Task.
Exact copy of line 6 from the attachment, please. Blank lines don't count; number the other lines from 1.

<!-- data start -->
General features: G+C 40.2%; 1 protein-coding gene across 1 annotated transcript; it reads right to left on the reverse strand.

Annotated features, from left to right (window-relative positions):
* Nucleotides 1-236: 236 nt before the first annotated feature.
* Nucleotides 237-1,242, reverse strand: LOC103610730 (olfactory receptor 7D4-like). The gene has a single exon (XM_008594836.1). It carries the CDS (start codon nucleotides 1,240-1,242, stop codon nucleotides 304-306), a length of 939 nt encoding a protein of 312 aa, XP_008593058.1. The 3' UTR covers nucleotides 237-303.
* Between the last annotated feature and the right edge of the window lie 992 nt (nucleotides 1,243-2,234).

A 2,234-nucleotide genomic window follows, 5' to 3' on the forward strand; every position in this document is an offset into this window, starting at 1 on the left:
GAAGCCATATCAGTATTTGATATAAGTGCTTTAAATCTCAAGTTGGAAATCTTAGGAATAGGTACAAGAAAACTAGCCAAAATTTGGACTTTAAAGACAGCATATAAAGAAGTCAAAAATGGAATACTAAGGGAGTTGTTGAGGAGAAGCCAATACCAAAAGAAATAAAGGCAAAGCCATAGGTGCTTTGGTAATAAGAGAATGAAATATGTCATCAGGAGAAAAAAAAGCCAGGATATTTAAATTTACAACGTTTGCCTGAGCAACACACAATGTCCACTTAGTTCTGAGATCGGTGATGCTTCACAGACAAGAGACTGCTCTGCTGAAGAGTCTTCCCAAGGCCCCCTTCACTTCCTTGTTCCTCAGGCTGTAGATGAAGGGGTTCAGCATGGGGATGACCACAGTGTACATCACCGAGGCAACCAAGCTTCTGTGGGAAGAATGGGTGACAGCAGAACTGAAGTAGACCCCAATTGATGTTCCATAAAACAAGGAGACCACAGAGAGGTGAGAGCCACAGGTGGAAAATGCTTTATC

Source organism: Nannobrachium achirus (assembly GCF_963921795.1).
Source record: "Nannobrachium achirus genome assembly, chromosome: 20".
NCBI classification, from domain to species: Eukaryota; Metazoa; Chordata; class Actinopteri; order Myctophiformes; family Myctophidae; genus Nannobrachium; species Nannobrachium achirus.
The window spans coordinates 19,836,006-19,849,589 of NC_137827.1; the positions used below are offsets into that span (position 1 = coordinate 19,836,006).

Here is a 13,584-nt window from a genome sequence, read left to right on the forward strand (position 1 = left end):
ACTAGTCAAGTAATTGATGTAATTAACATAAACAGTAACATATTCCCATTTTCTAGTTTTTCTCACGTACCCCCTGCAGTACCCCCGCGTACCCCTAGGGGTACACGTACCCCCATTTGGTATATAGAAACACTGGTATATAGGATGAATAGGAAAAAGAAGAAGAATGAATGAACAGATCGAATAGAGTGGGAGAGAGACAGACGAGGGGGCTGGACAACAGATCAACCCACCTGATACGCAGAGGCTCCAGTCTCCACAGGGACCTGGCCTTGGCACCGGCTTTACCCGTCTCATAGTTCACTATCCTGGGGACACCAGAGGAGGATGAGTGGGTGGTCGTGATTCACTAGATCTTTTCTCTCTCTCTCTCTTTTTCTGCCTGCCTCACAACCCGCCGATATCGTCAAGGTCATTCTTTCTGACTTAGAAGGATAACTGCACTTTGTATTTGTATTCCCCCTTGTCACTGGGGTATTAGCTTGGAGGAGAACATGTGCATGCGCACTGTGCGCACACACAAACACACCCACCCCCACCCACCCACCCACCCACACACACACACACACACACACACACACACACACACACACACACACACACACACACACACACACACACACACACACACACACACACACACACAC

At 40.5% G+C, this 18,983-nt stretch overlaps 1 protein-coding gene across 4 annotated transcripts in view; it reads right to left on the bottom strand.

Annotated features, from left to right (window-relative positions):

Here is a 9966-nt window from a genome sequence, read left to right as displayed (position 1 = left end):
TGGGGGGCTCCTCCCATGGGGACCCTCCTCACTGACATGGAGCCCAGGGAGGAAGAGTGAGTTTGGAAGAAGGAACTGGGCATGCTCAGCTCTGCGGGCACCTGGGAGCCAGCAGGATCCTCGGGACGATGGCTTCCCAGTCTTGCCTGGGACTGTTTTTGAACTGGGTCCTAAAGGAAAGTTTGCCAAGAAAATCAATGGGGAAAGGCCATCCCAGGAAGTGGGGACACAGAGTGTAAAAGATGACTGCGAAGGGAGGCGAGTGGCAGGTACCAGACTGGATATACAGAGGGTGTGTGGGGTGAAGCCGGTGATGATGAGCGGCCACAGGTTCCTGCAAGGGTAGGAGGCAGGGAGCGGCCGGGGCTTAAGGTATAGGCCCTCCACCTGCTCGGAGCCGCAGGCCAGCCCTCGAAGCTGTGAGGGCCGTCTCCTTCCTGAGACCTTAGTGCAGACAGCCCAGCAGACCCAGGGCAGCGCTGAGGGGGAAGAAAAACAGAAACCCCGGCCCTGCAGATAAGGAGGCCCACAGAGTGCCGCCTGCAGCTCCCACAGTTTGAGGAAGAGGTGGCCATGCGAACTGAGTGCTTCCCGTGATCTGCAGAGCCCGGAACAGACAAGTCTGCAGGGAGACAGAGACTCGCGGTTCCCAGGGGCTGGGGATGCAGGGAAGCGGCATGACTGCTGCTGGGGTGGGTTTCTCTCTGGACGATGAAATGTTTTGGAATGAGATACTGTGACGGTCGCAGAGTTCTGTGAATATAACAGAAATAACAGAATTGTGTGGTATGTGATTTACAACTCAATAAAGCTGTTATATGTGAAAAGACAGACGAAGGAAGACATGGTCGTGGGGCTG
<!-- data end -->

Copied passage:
A 2,234-nucleotide genomic window follows, 5' to 3' on the forward strand; every position in this document is an offset into this window, starting at 1 on the left: